It’s rare that I start a blog entry by apologising for the radio silence – but it’s also rare that I go nearly an entire month without blogging – so please accept my apologies for going a month without publishing anything.
It’s certainly not for lack of things to write about, that’s for sure. The past few months have been some of the most exciting of my life; self-employment is in full swing and Pepsmedia is doing great, we’ve had two fabulous holidays (first was a quirky narrowboating trip with friends, second was a relaxing two weeks in Canada to see my family), and life has generally been very good to us.
Amongst all these brilliant events, however, time to step back and admire how far I’ve come since getting to the UK in 2001, which now feels like a lifetime ago.
But today, I’m feeling contemplative. Perhaps it’s because, as of yesterday, Pepsmedia now has a Cambridge office and I’m basking in the autumnal sunshine. Or perhaps it’s because our first employee is starting next week and I can already feel a weight lift off my shoulders, safe in the knowledge that I’ll soon have a secondary brain available to help me (what can I say, the cloning attempts have all failed…) Or it might simply be because I’m in a good mood.
When I chose to take online marketing and social media consultancy seriously, I didn’t know how well I’d fare, but I took the plunge. “What’s the worst that can happen?”, I told myself, “Worst case scenario, I get a new regular job or take on a temporary contract.” But after a good dose of hard work, long hours and a bit of luck, things are going brilliantly. An old colleague commented, saying I was so lucky to be where I was today, doing what I love and working with truly awesome clients.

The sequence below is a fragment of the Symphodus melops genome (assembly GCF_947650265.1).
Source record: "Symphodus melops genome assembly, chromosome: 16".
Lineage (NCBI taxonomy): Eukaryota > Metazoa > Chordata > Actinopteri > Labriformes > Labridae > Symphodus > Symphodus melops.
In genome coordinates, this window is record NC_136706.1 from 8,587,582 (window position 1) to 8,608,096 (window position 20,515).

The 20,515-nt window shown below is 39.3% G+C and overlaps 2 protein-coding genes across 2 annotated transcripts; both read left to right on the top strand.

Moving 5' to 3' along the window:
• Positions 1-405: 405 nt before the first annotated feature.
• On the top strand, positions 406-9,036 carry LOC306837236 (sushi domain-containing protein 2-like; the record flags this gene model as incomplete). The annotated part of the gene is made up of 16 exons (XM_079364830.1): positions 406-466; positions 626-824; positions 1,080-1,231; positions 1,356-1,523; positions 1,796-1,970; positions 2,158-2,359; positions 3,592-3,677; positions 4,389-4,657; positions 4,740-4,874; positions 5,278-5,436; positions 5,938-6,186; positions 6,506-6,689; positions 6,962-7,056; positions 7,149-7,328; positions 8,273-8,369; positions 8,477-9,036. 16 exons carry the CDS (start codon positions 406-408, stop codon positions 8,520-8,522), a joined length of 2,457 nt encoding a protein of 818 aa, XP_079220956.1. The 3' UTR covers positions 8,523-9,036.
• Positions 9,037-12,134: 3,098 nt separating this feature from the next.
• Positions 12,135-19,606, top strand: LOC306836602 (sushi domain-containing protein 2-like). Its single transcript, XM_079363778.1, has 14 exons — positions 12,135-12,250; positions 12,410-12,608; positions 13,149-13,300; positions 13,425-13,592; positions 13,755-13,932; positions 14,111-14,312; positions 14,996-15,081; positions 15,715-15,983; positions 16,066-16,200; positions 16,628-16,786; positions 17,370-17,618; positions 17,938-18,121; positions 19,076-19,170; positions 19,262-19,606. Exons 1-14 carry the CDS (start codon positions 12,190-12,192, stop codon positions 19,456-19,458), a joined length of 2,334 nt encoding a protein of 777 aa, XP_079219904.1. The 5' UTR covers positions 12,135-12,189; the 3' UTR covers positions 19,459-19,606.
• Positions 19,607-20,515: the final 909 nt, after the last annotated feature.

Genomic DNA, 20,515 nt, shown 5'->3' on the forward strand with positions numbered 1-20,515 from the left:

While thinking about what proportion was luck, and what was blood, sweat and tears, I came across a post by Tara Hunt on people who seem to be lucky, and others who don’t seem to benefit from this supposed luck. Paraphrasing Richard Wiseman, a psychologist at the University of Hertfordshire, she highlights four main characteristics of lucky people:
Four characteristics of lucky people
- Lucky people are skilled at creating and noticing chance opportunities;
- Lucky people make lucky decisions by listening to their intuition;
- Lucky people create self-fulfilling prophesies via positive expectations; and
- Lucky people adopt a resilient attitude that transforms bad luck into good.
To some extent, some days the planets probably do align better for you than for someone else. But generally speaking, luck isn’t about crossing your fingers in the hope that something good will happen, but rather taking every opportunity to MAKE your own luck.
If you’re passionate about something and you want to be “the lucky one who gets to do what they love for a living”, sitting in a job you dislike, slogging away on demotivating work hours a day, the lucky break won’t happen by itself.
Talk to people who understand where you want to be and may create serendipitous situations where you meet the right people to help you get where you want to be. Find pet projects in the evening, things that get you closer to learning the skills you’ll need to get to your goal. If it’s possible, even consider talking to your current boss to see if you can come to an arrangement; for example, my last employer let me move from full time to two days a week, providing me with a “safety net” while giving me the flexibility to get started.
Most of all, enjoy the journey. It’s like a long hike; while the destination matters, you’ve got to keep your head high and enjoy the view along the way!
So while I’m blogging less regularly, be sure to say hi on Twitter in the meantime.
[Photo credit: John-Morgan on Flickr, Creative Commons]